Featured Event - DxMc launches Special Supplement in journal Nature

2 December 2015

New Nature supplement published by Diagnostics Modelling Consortium calls for greater investment in new diagnostic tools to aid the control of outbreaks and elimination efforts for malaria and other infectious diseases affecting global health

A new collection of 8 peer reviewed papers spanning major infectious diseases launches today in a special Nature supplement, coordinated by the Diagnostics Modelling Consortium, Imperial College London and the Bill and Melinda Gates Foundation.

Infectious disease control and elimination - Modelling the impact of improved diagnostics

This supplement entitled responds to an earlier diagnostics compendium, also published by the Nature Publishing Group and the Gates Foundation  in 2006, Improved Diagnostic Technologies for the Developing World, which utilised modelling techniques to define the value of new diagnostic tools for resource poor settings.

The authors argue that new diagnostic tools in resource poor settings are as vital in reducing the burden of infectious diseases as the drugs and vaccines that are more often referred to in the media and call for enhanced international investment . It is important to capture data about the infectiousness of an individual and tranmission patterns at the population level to be able to translate this into provision of adequate treatment pathways and move towards elimination of diseases in the field. However understanding the role of diagnostics and prognostics is complex. Performance and use and/or interpretation of tests by health workers is crucial as is realising appriopriate and timely care.

Simple tools could have a very big impact

Researchers focusing on pneumonia suggest that a simple device that clips onto the finger to measure oxygen in the blood could prevent one in six child pneumonia deaths in countries where the disease is most prominent, a study has found.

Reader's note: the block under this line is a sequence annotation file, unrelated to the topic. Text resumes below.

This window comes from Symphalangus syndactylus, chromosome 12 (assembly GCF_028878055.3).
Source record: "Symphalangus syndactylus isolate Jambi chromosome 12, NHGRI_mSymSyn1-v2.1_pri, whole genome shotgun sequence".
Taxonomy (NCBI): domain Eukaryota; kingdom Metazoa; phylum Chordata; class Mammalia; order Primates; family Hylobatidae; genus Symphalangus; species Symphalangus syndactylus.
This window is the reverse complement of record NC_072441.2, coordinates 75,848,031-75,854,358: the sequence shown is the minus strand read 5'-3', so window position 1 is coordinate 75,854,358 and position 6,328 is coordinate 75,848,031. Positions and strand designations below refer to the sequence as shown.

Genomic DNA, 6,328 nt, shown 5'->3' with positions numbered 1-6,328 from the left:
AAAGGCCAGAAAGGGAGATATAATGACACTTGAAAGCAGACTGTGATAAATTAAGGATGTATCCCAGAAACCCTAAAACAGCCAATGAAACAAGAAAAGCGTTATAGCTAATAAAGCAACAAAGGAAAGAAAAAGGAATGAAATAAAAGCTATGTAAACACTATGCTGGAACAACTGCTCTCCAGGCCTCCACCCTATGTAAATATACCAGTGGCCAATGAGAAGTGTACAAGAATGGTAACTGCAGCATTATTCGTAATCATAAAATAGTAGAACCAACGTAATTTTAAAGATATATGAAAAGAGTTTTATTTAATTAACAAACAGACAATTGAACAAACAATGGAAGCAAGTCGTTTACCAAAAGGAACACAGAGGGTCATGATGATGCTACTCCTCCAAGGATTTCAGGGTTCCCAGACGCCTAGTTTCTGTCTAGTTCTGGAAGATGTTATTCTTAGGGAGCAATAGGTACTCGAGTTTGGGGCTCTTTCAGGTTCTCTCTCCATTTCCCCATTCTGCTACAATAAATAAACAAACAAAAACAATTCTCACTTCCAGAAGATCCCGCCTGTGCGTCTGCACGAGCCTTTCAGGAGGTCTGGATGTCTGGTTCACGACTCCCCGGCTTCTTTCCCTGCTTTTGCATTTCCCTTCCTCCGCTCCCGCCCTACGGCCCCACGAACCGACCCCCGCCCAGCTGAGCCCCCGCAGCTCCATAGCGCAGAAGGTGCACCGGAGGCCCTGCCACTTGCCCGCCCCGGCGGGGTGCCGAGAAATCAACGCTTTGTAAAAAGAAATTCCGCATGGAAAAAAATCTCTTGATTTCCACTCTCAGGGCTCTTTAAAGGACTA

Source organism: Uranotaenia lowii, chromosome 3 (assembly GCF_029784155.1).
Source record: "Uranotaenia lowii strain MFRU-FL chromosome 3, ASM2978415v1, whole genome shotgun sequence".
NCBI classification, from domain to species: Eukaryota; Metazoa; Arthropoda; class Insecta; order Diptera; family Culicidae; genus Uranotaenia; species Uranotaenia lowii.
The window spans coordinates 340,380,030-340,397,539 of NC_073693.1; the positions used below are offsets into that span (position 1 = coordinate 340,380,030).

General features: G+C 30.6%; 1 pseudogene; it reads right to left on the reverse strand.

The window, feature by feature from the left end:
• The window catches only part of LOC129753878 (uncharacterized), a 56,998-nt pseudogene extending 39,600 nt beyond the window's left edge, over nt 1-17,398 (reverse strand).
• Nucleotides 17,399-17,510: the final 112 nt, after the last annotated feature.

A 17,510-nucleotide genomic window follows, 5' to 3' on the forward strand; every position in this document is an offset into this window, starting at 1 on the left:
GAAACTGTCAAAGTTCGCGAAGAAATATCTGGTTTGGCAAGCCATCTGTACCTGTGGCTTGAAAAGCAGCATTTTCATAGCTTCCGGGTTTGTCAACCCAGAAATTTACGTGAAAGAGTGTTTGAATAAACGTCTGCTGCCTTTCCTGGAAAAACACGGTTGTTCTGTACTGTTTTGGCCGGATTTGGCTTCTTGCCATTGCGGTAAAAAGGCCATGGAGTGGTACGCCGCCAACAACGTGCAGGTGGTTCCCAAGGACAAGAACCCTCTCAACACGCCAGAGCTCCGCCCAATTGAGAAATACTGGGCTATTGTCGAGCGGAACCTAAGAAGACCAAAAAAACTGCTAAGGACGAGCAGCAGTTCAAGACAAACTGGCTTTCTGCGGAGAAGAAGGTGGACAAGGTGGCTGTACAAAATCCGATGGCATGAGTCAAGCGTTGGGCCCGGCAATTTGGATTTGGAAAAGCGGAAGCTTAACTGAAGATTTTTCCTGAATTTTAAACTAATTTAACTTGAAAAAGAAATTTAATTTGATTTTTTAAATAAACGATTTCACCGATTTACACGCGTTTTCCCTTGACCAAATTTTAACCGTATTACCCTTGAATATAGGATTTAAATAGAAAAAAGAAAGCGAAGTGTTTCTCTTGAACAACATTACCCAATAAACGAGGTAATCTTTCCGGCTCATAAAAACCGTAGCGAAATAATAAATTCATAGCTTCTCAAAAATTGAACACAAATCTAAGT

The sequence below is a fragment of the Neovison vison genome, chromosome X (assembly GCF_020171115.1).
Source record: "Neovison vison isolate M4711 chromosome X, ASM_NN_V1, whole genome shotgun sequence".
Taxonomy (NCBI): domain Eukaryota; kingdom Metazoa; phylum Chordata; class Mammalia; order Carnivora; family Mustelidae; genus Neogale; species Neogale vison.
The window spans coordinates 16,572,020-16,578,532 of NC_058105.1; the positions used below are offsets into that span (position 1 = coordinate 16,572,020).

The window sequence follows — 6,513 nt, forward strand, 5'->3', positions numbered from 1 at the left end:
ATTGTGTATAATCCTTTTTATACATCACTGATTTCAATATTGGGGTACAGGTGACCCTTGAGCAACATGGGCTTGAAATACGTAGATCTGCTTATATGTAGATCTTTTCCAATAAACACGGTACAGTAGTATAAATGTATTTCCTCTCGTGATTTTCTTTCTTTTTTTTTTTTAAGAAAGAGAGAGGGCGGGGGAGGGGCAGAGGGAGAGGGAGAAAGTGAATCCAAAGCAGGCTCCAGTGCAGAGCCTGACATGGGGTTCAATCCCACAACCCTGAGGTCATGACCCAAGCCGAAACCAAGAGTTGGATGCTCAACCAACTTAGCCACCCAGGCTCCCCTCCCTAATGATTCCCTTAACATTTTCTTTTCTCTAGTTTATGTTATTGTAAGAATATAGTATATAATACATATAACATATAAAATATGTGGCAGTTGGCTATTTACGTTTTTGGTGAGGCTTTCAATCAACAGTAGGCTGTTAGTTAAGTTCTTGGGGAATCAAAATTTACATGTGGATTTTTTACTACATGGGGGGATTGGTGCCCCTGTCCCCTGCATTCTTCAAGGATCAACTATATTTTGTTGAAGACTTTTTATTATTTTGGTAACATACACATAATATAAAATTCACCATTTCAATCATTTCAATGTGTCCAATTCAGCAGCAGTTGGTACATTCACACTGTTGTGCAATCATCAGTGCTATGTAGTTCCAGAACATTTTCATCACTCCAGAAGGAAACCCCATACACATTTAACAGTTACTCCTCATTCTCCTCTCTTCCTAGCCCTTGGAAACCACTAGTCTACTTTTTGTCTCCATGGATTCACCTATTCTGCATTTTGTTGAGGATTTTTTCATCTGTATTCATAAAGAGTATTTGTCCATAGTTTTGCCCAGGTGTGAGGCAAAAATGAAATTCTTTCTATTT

Pulse Oximeter. Courtesy of Lifebox.org 2015

Routinely used in hospitals, pulse oximetry is a non-invasive technology that measures oxygen in the blood, and can help doctors diagnose conditions such as pneumonia which trigger low oxygen levels.  The pulse oximeter device - which is around the size of a large mobile phone and can be battery-operated- is not routinely available in community settings. Instead, healthcare workers diagnose pneumonia by techniques such as counting the number of breaths per minute, and observing whether a child is sucking their chest under the rib cage, which suggests they are struggling to breathe.

The authors argue that if pulse oximetry was made more widely available in the community, it could allow children to be diagnosed quicker and sent to hospital for life-saving oxygen and antibiotics. However the authors caution their results depend on a child having reasonable access to a nearby hospital or medical facilities.

Researchers also call for investment in diagnostic tools to detect those that are infected but may not show any symptoms of disease 

Current diagnostic tests for malaria involve just a blood finger-prick and can therefore be used in surveys to identify those carrying the malaria parasite. The researchers show, however, that they currently only identify around half of those that are infected and may go on to infect others.  A relatively simple improvement in these tests to detect a 10-fold lower density of parasites in the blood could increase this to over 80%. This would increase the chance that the disease could be eliminated and also reduce the number of years that it takes to eliminate malaria.

Rapid disposable diagnostic malaria test, Cambodia, courtesy of Bill & Melinda Gates Foundation, 2014

“Increasing the sensitivity of these tests could improve the prospect of malaria elimination”, says Dr Hannah Slater, lead author of one of the malaria papers based at Imperial College London.

Malaria disease currently kills 438,000 children each year, but with recent investment from the UK government and the Bill and Melinda Gates Foundation it is hoped that it could be eradicated in the next 30 years.